As we can see from this example, we successfully calculated the count of 1 bits for each number without recalculating from scratch each time. Instead, we relied on previously computed values to determine the count of 1s for each subsequent number. The result is a highly efficient algorithm with O(n) time complexity and O(n) space complexity.

Python Solution

1class Solution:
2    def countBits(self, num: int) -> List[int]:
3        # Create a list initialized with zeros for all elements up to num
4        bit_counts = [0] * (num + 1)
5      
6        # Loop through all numbers from 1 to num
7        for i in range(1, num + 1):
8            # Use the bit count of the previous number that has the same bits
9            # except the last set bit (i & (i - 1)) and add 1 for the last set bit
10            # This works because i & (i - 1) drops the lowest set bit of i
11            # For example, if i = 10100 (binary), i & (i - 1) = 10000, which is i without the last set bit.
12            # ans[i & (i - 1)] already contains the count of 1s for 10000,
13            # so we just need to add 1 for the dropped bit to get the count for 10100.
14            bit_counts[i] = bit_counts[i & (i - 1)] + 1
15      
16        # Return the list of bit counts for all numbers from 0 to num
17        return bit_counts
18

Java Solution

1class Solution {
2    public int[] countBits(int n) {
3        // Create an array 'bitCounts' of size n+1 to hold the number of 1s for each number from 0 to n.
4        int[] bitCounts = new int[n + 1];
5      
6        // Iterate over each number from 1 to n to calculate bit count.
7        for (int i = 1; i <= n; ++i) {
8            // Use the previously computed results to find the current number's bit count.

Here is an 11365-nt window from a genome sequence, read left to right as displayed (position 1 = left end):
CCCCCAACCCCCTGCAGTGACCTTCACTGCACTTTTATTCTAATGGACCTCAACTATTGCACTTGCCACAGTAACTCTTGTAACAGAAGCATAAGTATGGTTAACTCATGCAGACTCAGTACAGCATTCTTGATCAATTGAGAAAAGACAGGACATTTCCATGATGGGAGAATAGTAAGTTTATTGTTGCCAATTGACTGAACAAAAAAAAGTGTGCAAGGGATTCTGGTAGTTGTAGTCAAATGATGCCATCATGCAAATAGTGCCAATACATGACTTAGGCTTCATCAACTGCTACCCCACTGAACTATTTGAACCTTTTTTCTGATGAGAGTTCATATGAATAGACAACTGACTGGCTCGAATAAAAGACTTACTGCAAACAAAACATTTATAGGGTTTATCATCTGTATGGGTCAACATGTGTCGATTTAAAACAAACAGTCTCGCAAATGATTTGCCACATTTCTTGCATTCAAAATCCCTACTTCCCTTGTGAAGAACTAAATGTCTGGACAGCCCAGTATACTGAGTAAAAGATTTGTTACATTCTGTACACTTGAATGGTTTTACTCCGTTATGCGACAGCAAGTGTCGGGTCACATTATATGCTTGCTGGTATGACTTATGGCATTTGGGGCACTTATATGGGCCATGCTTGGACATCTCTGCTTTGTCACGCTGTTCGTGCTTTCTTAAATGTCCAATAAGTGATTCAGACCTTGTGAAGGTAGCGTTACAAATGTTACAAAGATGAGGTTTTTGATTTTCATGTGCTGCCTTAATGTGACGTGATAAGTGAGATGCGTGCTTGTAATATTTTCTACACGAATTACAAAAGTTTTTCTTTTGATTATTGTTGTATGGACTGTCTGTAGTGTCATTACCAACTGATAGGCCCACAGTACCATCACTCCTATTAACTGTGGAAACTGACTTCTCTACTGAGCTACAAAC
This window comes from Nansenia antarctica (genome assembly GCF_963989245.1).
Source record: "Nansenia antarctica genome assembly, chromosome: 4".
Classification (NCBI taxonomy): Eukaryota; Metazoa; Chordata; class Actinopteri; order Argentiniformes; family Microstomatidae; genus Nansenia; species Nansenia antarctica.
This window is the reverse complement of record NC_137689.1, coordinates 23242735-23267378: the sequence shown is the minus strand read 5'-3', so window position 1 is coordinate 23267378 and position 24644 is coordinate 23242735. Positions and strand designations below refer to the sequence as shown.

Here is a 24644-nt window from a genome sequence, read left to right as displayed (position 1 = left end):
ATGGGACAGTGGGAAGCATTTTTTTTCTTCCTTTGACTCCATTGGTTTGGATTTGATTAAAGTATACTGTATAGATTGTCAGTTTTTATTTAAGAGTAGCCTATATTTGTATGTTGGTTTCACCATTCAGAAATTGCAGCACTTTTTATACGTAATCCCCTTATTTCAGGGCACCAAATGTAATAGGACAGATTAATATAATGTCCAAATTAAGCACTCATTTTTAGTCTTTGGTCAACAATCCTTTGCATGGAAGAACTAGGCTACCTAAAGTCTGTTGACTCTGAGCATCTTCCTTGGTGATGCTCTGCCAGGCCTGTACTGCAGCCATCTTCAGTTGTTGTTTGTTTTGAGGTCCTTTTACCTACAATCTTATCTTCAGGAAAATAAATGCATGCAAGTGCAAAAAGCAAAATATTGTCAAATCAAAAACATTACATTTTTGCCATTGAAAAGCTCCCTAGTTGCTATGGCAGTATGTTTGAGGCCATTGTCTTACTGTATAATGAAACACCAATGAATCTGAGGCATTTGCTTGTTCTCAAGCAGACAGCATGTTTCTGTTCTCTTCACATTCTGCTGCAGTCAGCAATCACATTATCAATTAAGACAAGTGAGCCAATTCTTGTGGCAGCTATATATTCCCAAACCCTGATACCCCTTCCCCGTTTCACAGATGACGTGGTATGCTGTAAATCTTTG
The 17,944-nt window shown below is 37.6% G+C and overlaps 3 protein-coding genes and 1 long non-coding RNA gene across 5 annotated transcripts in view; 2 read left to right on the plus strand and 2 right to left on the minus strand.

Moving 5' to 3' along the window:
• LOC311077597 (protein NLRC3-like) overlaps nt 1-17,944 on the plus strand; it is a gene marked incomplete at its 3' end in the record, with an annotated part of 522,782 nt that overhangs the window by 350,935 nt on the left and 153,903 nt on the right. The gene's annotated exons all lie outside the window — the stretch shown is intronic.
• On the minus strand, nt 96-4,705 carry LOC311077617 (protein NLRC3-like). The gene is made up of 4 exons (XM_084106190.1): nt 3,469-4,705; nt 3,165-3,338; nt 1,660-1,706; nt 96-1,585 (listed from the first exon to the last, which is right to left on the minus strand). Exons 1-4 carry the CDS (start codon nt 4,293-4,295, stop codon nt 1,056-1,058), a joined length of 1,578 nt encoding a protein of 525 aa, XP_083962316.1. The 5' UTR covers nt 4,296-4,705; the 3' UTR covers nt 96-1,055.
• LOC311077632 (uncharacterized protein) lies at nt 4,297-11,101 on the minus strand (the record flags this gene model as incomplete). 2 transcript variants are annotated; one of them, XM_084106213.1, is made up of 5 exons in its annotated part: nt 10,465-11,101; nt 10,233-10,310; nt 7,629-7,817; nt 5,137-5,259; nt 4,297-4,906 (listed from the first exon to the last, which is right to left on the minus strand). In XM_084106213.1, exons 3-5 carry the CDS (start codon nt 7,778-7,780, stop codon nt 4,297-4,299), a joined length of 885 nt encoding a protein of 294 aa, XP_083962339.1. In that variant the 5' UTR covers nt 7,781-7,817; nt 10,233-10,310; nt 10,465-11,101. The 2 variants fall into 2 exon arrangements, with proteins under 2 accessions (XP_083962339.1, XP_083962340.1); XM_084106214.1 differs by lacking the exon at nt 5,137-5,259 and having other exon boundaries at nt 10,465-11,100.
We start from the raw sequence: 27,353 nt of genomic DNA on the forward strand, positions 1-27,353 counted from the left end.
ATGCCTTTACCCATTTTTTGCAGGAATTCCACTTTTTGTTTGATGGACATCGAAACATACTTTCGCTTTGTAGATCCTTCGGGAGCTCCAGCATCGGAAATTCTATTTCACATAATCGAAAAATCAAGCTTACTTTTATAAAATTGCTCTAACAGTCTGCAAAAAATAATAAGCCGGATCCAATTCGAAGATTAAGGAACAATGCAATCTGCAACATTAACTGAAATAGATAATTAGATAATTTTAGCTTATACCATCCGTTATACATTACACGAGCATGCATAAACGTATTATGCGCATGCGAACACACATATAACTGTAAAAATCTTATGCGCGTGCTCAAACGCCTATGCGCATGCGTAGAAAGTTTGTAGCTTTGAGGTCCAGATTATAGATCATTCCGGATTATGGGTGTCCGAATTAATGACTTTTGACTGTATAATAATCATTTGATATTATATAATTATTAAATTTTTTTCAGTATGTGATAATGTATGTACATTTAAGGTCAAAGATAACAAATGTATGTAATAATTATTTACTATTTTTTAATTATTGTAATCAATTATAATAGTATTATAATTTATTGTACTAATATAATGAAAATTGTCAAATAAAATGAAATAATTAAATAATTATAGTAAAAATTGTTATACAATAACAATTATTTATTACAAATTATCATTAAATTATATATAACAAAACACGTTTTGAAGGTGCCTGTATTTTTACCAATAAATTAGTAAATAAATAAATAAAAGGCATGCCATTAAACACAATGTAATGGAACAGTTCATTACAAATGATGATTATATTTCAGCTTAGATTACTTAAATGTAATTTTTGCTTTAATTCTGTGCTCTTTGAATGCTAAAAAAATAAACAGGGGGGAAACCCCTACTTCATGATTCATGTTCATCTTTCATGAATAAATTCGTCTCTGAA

9            // 'i & (i - 1)' drops the lowest set bit of i. So 'bitCounts[i & (i - 1)]' gives us
10            // the count of bits for the current number without the lowest set bit.
11            // Then, we add 1 for the dropped bit to get the final count for the current number.
12            bitCounts[i] = bitCounts[i & (i - 1)] + 1;
13        }
14      
15        // Return the populated array containing bit counts for all numbers from 0 to n.
16        return bitCounts;
17    }
18}
19

C++ Solution

1#include <vector>  // Include the vector header for using the std::vector class
2
3class Solution {
4public:
5    // This function generates a vector containing the number of 1-bits for all numbers from 0 to n
6    vector<int> countBits(int n) {
7        vector<int> bitCounts(n + 1); // Initialize a vector to store the count of 1-bits for each number
8
9        for (int num = 0; num <= n; ++num) {
10            // Use the built-in function __builtin_popcount to count the number of 1-bits in the binary representation of num
11            bitCounts[num] = __builtin_popcount(num);
12        }
13
14        return bitCounts; // Return the vector of bit counts
15    }
16};
17

Typescript Solution

1// This function calculates the number of 1-bits for every number from 0 to n and returns them as an array.
2// Each array index corresponds to a number, and its value is the count of 1s in the binary representation.
3function countBits(n: number): number[] {
4    // Initialize an array to store the bit counts with a size of n + 1, filled with zeros.
5    const bitCounts: number[] = new Array(n + 1).fill(0);
6
7    // Loop from 1 to n to calculate bit counts.
8    for (let i = 1; i <= n; ++i) {
9        // The number of bits in the current number is equal to the number of bits in the number obtained 
10        // by turning off the rightmost 1-bit in i's binary representation, i.e., i & (i - 1), 
11        // and then adding 1 (since we've removed one bit).
12        bitCounts[i] = bitCounts[i & (i - 1)] + 1;
13    }
14
15    // Return the array containing bit counts for all numbers from 0 to n.
16    return bitCounts;
17}
18

Time and Space Complexity

The time complexity of the provided code is O(n). This is because the loop runs from 1 to n, and within the loop, the operation i & (i - 1) is computed in constant time, as well as the increment + 1. Thus, the loop constitutes the main factor in the time complexity, which linearly depends on n.

The space complexity is also O(n). The additional space is used to store the result in the list ans, which contains n + 1 elements. Apart from the ans list, only a constant amount of extra space is used for indices and temporary variables in the loop.